The pattern of activation dynamics observed in high and low reward-sensitive individuals illustrates well the distinction between proactive and reactive cognitive control strategies. Specifically, working memory tasks such as this one can be performed reasonably successfully with a reactive strategy that involves just-in-time transient reaccessing of task rules and configurations for encoding, maintenance, and response selection in a stimulus-triggered manner, following the presentation of memory set and probe items (12). In contrast, an optimal proactive control strategy would involve sustained maintenance of task set and anticipated rule use across trials (i.e., even during intertrial intervals) to facilitate the transient encoding and translation of memory set information into a prospective expectancy regarding the upcoming probe (i.e., prepare a target response if the probe is one of the expected memory set items) before its onset. Our results are consistent with general findings regarding right fronto-parietal cortex in preparatory attention (15) and our prior empirical work (1618) in demonstrating that the distinction between proactive and reactive control modes occurs in terms of activation dynamic shifts.

The reactive control mode may often times be sufficient for producing high accuracy rates. However, to maximize reward attainment, reactive control is not an optimal cognitive strategy, at least for conditions in which it is critical that responses are not only accurate but also fast (12). The specific task paradigm used in this study may be ideal for the detection of such individual difference effects precisely because such a high degree of performance was possible even with a reactive control strategy. It might be interesting, however, to contrast the pattern observed here with reward-context effects and individual differences present in paradigms that make stronger control demands (8, 10). One possible prediction is that, although group-average effects of reward context might be larger, individual difference effects might be attenuated because, in paradigms with very high control demands, it may be necessary to shift to proactive control to obtain successful performance, whereas in the current paradigm it may have been a more optional strategy.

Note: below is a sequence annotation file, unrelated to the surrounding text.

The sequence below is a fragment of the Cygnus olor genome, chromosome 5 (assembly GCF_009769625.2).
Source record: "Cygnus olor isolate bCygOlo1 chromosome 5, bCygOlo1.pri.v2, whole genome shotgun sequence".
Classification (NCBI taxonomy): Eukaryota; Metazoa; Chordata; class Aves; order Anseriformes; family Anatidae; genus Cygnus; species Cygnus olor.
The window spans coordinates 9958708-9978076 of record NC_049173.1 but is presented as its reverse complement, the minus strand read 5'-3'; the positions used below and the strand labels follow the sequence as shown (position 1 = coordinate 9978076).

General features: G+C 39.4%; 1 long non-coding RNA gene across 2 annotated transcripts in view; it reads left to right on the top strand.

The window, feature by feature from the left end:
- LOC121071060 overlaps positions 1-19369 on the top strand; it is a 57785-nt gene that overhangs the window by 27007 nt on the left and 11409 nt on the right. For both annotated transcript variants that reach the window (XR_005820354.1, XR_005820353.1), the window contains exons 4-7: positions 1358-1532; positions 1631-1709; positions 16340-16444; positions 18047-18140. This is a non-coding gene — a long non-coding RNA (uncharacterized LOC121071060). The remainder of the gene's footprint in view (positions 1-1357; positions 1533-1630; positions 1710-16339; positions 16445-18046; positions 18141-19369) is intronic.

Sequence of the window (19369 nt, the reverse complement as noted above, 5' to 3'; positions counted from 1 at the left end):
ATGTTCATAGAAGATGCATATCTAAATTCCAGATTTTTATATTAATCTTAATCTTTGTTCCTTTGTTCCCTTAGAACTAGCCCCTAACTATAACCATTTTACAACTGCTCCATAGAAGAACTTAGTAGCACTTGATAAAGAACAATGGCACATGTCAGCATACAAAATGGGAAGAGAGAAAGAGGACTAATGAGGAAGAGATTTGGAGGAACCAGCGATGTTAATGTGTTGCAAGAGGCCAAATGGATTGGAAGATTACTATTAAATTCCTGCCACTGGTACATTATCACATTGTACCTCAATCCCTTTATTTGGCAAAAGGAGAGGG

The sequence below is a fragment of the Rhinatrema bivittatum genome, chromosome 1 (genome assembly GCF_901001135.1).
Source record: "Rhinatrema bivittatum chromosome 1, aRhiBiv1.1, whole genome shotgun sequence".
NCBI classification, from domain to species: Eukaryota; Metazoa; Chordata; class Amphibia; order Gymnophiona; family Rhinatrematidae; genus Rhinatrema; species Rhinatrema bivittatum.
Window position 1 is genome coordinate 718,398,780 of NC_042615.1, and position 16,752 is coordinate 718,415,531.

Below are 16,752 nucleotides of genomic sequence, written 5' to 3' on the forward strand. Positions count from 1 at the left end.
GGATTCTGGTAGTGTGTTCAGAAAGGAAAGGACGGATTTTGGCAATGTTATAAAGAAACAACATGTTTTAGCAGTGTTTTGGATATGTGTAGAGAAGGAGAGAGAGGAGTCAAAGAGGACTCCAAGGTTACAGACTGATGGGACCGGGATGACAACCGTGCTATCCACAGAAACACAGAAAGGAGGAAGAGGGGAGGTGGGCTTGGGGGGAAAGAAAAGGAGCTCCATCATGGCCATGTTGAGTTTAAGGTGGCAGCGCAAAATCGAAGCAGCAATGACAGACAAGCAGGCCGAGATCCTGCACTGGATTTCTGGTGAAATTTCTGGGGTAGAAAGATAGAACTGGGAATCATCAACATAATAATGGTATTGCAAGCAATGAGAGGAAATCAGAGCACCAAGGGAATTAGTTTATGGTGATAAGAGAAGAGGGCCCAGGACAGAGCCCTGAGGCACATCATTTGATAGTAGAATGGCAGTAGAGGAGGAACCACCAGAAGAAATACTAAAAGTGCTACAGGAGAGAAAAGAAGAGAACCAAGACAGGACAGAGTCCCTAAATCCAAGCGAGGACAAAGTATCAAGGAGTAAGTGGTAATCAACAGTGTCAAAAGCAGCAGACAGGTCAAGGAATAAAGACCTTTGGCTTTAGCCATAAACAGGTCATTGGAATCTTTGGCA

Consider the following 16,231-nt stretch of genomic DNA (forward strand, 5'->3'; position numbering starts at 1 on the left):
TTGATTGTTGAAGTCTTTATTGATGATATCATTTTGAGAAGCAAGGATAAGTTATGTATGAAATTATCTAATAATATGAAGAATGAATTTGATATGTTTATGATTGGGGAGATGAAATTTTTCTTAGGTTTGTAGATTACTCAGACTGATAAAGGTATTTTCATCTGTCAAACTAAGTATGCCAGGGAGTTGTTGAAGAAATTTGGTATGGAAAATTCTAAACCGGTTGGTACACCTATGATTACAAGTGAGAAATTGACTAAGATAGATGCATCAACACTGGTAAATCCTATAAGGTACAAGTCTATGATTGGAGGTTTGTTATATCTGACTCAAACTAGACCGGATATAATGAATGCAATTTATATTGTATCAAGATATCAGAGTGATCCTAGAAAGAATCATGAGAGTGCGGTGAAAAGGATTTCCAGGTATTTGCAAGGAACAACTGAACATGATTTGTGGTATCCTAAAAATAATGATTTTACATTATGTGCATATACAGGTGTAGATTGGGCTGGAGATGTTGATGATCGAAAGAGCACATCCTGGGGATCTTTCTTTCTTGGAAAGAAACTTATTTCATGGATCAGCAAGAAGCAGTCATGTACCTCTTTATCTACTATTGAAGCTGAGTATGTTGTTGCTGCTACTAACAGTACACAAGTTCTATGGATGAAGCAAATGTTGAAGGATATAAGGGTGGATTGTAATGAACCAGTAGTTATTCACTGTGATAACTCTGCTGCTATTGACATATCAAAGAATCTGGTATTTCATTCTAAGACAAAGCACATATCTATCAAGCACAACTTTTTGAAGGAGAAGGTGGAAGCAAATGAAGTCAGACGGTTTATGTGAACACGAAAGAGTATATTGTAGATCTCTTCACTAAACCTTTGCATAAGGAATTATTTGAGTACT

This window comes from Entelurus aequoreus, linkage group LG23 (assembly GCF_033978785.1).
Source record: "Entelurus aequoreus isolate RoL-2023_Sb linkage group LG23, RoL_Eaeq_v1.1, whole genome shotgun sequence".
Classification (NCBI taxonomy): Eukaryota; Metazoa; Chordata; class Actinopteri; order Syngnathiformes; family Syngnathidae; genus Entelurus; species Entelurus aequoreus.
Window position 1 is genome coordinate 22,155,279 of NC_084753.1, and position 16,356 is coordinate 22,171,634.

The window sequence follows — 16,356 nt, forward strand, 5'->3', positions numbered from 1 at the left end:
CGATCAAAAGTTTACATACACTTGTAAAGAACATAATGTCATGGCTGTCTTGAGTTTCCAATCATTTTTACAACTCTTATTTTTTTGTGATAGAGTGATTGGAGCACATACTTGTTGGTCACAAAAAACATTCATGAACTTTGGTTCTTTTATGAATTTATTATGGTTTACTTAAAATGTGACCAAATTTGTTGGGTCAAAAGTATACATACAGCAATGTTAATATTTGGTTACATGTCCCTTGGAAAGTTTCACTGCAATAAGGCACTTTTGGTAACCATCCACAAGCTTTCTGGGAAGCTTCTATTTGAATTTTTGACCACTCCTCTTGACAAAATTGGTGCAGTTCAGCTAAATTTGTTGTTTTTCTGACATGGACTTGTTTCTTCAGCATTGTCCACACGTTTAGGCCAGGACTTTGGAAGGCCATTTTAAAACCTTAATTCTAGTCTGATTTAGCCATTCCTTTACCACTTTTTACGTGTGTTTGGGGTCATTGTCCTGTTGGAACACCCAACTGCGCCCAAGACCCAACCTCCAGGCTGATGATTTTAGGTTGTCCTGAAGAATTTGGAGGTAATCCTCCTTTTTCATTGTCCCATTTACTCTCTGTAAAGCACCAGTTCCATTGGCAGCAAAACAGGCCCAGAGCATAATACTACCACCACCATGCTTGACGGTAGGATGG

The lateral prefrontal cortex has consistently been implicated during performance of working memory tasks, exhibiting persistent neuronal activity during delay periods (14, 19, 20). However, the increased lPFC activity observed here was present not only during the early-trial period in which memory set items were encoded and maintained, but also extended to intertrial intervals that did not involve retention of memory set items. It is thus unlikely that this lPFC region is primarily involved in the short-term storage of memory set items, but instead is more related to maintenance of goal-related information needed for successful performance, such as task sets or rules (29). Indeed, recent empirical work has suggested that lateral PFC is preferentially involved in active maintenance of goal-related information (3035). Interestingly, PFC neurons also code information related to the reward context (3, 7, 36). Thus, a primary implication of our findings is that the right lPFC represents goal-relevant information (e.g., task rules; ref. 29) that incorporates the potential reward value of task goal achievement, according to the current motivational context (3, 20).